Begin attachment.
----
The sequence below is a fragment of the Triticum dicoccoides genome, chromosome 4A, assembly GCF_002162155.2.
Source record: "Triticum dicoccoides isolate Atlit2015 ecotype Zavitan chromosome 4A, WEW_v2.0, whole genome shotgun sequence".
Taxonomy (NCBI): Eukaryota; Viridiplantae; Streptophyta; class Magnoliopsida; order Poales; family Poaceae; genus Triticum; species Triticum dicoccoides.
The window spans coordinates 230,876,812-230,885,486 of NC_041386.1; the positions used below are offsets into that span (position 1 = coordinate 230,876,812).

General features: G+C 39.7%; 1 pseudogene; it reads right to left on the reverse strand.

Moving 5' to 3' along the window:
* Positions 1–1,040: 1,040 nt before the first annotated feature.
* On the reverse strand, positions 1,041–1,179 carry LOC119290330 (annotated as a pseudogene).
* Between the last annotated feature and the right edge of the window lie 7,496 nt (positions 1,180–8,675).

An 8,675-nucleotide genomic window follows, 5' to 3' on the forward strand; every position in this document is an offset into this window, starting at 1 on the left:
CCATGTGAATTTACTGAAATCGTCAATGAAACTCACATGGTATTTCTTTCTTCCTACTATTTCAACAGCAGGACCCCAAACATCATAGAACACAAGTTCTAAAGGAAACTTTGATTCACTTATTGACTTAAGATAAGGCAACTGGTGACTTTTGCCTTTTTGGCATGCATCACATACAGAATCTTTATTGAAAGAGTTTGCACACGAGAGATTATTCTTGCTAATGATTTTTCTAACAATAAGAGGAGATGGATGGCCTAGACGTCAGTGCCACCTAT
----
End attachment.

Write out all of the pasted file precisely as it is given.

The sequence below is a fragment of the Triticum dicoccoides genome, chromosome 4A, assembly GCF_002162155.2.
Source record: "Triticum dicoccoides isolate Atlit2015 ecotype Zavitan chromosome 4A, WEW_v2.0, whole genome shotgun sequence".
Taxonomy (NCBI): Eukaryota; Viridiplantae; Streptophyta; class Magnoliopsida; order Poales; family Poaceae; genus Triticum; species Triticum dicoccoides.
The window spans coordinates 230,876,812-230,885,486 of NC_041386.1; the positions used below are offsets into that span (position 1 = coordinate 230,876,812).

General features: G+C 39.7%; 1 pseudogene; it reads right to left on the reverse strand.

Moving 5' to 3' along the window:
* Positions 1–1,040: 1,040 nt before the first annotated feature.
* On the reverse strand, positions 1,041–1,179 carry LOC119290330 (annotated as a pseudogene).
* Between the last annotated feature and the right edge of the window lie 7,496 nt (positions 1,180–8,675).

An 8,675-nucleotide genomic window follows, 5' to 3' on the forward strand; every position in this document is an offset into this window, starting at 1 on the left:
CCATGTGAATTTACTGAAATCGTCAATGAAACTCACATGGTATTTCTTTCTTCCTACTATTTCAACAGCAGGACCCCAAACATCATAGAACACAAGTTCTAAAGGAAACTTTGATTCACTTATTGACTTAAGATAAGGCAACTGGTGACTTTTGCCTTTTTGGCATGCATCACATACAGAATCTTTATTGAAAGAGTTTGCACACGAGAGATTATTCTTGCTAATGATTTTTCTAACAATAAGAGGAGATGGATGGCCTAGACGTCAGTGCCACCTAT